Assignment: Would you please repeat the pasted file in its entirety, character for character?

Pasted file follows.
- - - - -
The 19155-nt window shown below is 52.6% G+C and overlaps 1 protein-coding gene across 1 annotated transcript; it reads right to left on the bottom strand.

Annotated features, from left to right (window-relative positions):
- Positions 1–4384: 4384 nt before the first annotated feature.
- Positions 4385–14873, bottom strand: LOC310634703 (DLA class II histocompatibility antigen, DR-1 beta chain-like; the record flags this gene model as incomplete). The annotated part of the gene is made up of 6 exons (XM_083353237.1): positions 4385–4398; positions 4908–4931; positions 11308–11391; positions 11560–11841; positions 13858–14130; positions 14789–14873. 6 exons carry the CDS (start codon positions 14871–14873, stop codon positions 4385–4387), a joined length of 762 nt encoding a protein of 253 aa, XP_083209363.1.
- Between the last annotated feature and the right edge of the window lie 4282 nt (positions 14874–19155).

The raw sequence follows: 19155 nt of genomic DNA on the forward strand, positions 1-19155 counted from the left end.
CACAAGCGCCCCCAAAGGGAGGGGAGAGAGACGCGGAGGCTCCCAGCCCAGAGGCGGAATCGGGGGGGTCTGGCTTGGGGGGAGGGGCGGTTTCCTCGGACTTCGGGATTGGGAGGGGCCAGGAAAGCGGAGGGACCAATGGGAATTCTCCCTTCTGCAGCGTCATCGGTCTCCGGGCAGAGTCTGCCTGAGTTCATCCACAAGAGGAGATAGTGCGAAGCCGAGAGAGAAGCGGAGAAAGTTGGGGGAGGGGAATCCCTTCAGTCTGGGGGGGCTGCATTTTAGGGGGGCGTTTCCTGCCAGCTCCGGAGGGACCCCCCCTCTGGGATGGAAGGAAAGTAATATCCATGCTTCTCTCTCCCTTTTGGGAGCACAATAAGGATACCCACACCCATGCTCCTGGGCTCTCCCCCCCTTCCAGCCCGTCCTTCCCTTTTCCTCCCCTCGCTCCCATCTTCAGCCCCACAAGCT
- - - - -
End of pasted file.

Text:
The 19155-nt window shown below is 52.6% G+C and overlaps 1 protein-coding gene across 1 annotated transcript; it reads right to left on the bottom strand.

Annotated features, from left to right (window-relative positions):
- Positions 1–4384: 4384 nt before the first annotated feature.
- Positions 4385–14873, bottom strand: LOC310634703 (DLA class II histocompatibility antigen, DR-1 beta chain-like; the record flags this gene model as incomplete). The annotated part of the gene is made up of 6 exons (XM_083353237.1): positions 4385–4398; positions 4908–4931; positions 11308–11391; positions 11560–11841; positions 13858–14130; positions 14789–14873. 6 exons carry the CDS (start codon positions 14871–14873, stop codon positions 4385–4387), a joined length of 762 nt encoding a protein of 253 aa, XP_083209363.1.
- Between the last annotated feature and the right edge of the window lie 4282 nt (positions 14874–19155).

The raw sequence follows: 19155 nt of genomic DNA on the forward strand, positions 1-19155 counted from the left end.
CACAAGCGCCCCCAAAGGGAGGGGAGAGAGACGCGGAGGCTCCCAGCCCAGAGGCGGAATCGGGGGGGTCTGGCTTGGGGGGAGGGGCGGTTTCCTCGGACTTCGGGATTGGGAGGGGCCAGGAAAGCGGAGGGACCAATGGGAATTCTCCCTTCTGCAGCGTCATCGGTCTCCGGGCAGAGTCTGCCTGAGTTCATCCACAAGAGGAGATAGTGCGAAGCCGAGAGAGAAGCGGAGAAAGTTGGGGGAGGGGAATCCCTTCAGTCTGGGGGGGCTGCATTTTAGGGGGGCGTTTCCTGCCAGCTCCGGAGGGACCCCCCCTCTGGGATGGAAGGAAAGTAATATCCATGCTTCTCTCTCCCTTTTGGGAGCACAATAAGGATACCCACACCCATGCTCCTGGGCTCTCCCCCCCTTCCAGCCCGTCCTTCCCTTTTCCTCCCCTCGCTCCCATCTTCAGCCCCACAAGCT